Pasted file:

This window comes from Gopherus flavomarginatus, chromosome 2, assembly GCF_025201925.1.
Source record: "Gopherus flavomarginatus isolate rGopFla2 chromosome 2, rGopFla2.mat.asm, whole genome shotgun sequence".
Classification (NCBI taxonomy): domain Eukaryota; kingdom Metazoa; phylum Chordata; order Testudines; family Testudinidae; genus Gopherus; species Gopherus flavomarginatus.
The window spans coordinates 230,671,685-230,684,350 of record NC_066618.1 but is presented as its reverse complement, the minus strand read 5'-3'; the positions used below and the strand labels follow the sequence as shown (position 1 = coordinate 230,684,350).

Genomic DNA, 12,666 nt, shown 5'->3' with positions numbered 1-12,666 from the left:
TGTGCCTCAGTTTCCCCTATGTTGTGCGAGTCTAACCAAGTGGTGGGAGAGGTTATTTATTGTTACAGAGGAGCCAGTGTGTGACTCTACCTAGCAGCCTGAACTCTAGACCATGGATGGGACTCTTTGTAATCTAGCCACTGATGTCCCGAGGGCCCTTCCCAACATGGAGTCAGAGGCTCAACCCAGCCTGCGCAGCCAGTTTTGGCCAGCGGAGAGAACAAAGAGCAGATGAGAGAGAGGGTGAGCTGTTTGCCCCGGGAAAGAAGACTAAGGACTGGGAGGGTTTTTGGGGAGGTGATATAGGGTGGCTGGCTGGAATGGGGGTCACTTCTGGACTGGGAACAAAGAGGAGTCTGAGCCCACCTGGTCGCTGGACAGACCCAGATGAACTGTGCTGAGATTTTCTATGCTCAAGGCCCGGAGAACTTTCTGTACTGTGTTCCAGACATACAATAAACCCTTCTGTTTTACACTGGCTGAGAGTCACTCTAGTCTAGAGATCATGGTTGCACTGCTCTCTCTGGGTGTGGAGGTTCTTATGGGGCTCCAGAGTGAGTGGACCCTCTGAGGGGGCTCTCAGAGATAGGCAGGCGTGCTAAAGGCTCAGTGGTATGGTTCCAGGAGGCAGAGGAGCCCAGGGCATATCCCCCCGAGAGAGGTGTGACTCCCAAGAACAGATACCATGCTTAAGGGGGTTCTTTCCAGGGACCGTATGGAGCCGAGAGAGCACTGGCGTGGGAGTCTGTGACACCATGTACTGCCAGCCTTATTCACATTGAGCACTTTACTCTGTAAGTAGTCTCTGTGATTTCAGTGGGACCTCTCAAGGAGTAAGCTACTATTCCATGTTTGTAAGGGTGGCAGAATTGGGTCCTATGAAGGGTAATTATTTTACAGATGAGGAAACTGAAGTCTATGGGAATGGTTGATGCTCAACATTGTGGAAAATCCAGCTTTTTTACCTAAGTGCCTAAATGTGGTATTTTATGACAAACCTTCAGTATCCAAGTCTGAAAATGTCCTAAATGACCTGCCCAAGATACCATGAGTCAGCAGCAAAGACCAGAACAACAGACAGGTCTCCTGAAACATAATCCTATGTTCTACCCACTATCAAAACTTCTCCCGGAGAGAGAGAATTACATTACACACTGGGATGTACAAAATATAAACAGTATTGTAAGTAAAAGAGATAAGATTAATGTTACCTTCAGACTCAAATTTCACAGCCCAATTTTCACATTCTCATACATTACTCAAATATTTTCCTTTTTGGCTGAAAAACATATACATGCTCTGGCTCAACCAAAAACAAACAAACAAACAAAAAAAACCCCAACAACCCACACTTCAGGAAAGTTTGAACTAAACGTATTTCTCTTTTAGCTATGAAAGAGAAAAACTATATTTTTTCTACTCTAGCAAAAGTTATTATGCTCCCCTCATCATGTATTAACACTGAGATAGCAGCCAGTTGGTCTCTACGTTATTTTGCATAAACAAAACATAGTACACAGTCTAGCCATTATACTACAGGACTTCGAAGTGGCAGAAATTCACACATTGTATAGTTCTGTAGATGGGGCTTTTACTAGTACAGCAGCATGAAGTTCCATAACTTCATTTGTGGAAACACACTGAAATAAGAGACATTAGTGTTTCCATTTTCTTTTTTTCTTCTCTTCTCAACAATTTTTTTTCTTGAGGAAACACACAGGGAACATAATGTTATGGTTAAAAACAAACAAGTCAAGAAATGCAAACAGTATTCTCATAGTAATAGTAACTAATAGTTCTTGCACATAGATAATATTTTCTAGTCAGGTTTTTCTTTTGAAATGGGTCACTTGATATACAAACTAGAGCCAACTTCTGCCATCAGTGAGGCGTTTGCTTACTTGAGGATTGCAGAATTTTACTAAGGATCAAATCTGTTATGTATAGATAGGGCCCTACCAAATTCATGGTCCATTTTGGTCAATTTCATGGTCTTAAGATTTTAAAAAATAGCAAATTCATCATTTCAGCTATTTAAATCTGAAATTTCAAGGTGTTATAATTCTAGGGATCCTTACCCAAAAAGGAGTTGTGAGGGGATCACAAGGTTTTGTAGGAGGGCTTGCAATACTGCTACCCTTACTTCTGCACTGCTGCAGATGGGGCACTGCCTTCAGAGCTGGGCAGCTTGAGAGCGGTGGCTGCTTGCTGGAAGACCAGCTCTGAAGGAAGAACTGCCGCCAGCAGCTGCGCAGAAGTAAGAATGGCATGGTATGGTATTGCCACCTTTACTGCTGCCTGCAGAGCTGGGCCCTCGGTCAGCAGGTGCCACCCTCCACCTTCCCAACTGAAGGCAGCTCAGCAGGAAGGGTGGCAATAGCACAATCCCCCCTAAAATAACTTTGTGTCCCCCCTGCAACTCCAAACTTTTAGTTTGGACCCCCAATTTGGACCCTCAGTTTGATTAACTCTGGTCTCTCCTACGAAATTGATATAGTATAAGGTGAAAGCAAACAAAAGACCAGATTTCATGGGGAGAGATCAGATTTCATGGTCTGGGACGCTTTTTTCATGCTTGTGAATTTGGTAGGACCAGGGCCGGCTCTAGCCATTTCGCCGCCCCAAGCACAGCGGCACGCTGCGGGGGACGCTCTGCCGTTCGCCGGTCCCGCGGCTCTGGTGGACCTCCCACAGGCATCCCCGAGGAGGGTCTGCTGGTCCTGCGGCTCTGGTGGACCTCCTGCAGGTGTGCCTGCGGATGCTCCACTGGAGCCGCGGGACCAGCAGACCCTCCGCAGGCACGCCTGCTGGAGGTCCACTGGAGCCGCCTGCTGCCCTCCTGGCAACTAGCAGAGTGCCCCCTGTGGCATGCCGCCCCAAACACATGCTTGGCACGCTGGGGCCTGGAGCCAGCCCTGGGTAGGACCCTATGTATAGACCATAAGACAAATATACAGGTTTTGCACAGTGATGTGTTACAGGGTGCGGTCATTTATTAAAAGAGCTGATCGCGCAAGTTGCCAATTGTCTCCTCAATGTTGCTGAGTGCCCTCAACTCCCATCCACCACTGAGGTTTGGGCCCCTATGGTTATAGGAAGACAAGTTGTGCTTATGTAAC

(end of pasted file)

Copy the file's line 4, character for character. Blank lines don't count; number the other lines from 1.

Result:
The window spans coordinates 230,671,685-230,684,350 of record NC_066618.1 but is presented as its reverse complement, the minus strand read 5'-3'; the positions used below and the strand labels follow the sequence as shown (position 1 = coordinate 230,684,350).